Words - Industry - Focus Review – Part – April issue


Focus Review – Part – April issue

The 2004 Focus ‘camerama’
For some camera manufacturers, Focus on Imaging in Photokina year may not have been the charismatic, profitable experience, which they have come to expect, but most of them were there pitching for business!

For a media ‘voyeur’, scanning the aisles for familiar names, there were few disappointments. Any suggestion of ‘exhibition fatigue’, particularly since the excesses of Las Vegas and the PMA show were still fresh in the mind, was dismissed as the crowded camera manufacturers’ stand creaked with the weight of quality enquiries on three out the four days of the show!

Nevertheless, it is interesting to note that some digitally inclined members of the PRODIG group of professional digital ‘imagers’ were less than happy with some of the camera manufacturers’ stands, from which their other products, like high-end scanners, were conspicuous by their absence. They also commented wryly on the apparent promotional offer of a £17,000+ Imacon digital back, with a Hasselblad H 1 camera thrown in for free!

Although camera-prospecting professionals may have been satisfied overall, they often exasperated the manufacturers and distributors, because so many preferred to ‘make-do-and-mend’ their equipment as they address the digital age. Too frequently, they prefer, as Craig Calder of Studio Workshop observed, to replace their BMW, rather than invest in the state-of-the-art technology, which has the potential of enhancing the quality and profitability of their output!

Change for the better
However, even the professionals were prepared to admit that significant changes in the camera manufacturers’ approach to the market were in evidence, particularly where individual interests have merged successfully.

For example, at Focus, signs of the rationale behind the Konica Minolta ‘marriage’ were already in evidence on their stand, which dealt with a steady stream of quality enquiries.
“When the two companies examined their market positions, it rapidly became clear that they dovetailed almost perfectly,” observed Paul Genge, an enthusiastic Minolta executive with responsibilities in sales and marketing.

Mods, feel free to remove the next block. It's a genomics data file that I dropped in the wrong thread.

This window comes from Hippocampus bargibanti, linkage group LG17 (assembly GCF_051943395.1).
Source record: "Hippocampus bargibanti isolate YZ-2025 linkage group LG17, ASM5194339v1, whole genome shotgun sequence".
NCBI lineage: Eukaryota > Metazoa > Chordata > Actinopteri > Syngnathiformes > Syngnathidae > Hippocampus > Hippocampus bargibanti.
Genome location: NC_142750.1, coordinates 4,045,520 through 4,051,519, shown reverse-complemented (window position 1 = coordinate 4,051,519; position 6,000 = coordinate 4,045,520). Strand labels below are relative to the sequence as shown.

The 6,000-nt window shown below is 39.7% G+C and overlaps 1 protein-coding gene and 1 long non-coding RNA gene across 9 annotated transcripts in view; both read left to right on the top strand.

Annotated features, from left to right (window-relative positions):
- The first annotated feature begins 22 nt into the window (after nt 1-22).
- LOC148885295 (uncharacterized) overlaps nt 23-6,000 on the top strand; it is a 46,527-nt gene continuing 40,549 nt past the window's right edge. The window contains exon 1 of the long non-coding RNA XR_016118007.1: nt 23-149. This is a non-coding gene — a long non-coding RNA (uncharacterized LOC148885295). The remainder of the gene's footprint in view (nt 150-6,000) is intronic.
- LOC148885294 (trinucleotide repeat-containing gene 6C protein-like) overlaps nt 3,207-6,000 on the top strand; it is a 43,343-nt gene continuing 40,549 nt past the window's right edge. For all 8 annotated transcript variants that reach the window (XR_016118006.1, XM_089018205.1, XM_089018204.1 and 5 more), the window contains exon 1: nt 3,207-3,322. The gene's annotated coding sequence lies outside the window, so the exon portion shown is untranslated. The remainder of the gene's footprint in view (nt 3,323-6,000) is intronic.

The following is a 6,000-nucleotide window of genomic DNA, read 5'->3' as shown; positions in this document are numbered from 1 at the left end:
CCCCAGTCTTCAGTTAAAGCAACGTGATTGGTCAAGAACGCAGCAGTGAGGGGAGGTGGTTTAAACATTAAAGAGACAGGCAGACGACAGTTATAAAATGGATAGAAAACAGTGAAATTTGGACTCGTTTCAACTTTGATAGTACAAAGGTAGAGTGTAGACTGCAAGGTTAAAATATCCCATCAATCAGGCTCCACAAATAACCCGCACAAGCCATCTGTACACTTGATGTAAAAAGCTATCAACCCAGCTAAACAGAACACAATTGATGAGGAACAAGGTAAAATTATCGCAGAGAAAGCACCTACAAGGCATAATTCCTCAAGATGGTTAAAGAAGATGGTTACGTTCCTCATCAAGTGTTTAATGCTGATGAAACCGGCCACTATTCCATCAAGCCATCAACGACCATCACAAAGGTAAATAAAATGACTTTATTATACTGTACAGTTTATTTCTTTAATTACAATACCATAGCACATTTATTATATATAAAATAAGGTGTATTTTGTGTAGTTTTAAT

“Currently, the product range comprises successful, Konica Minolta badged, consumer-level cameras, both film and digital, but look closely and you will find the first signs of a robust future approach to professional level options,” he said.

Referring to the prototype Dynax 7 Digital camera, on display for the first time in the UK, Genge explained that the specification indicated a first move toward the professional market and competition for cameras like the Canon EOS 10D and the Nikon D 100.

With a Minolta 24-100mm AF Zoom lens as standard in a Minolta A mount, it is also interchangeable with the existing range of Minolta lenses. It is anticipated that the 6 Megapixel APS-C sized CCD, which will initially record the image with a focal factor of 1.5. When development is complete, it will record the full image 1 to 1.

Upbeat Kodak
With a section to itself on the sumptuous Kodak stand, there was a natural buzz around the DCS Pro SLR/n digital camera, with its new high-performance/low noise imaging system that includes a full-sized 35mm CMOS sensor, but that was not the whole story. The great yellow giant had up-beat things to say about film, in the face of what it deems to be a misinterpretation of the company’s decision to stop manufacturing consumer-level film cameras.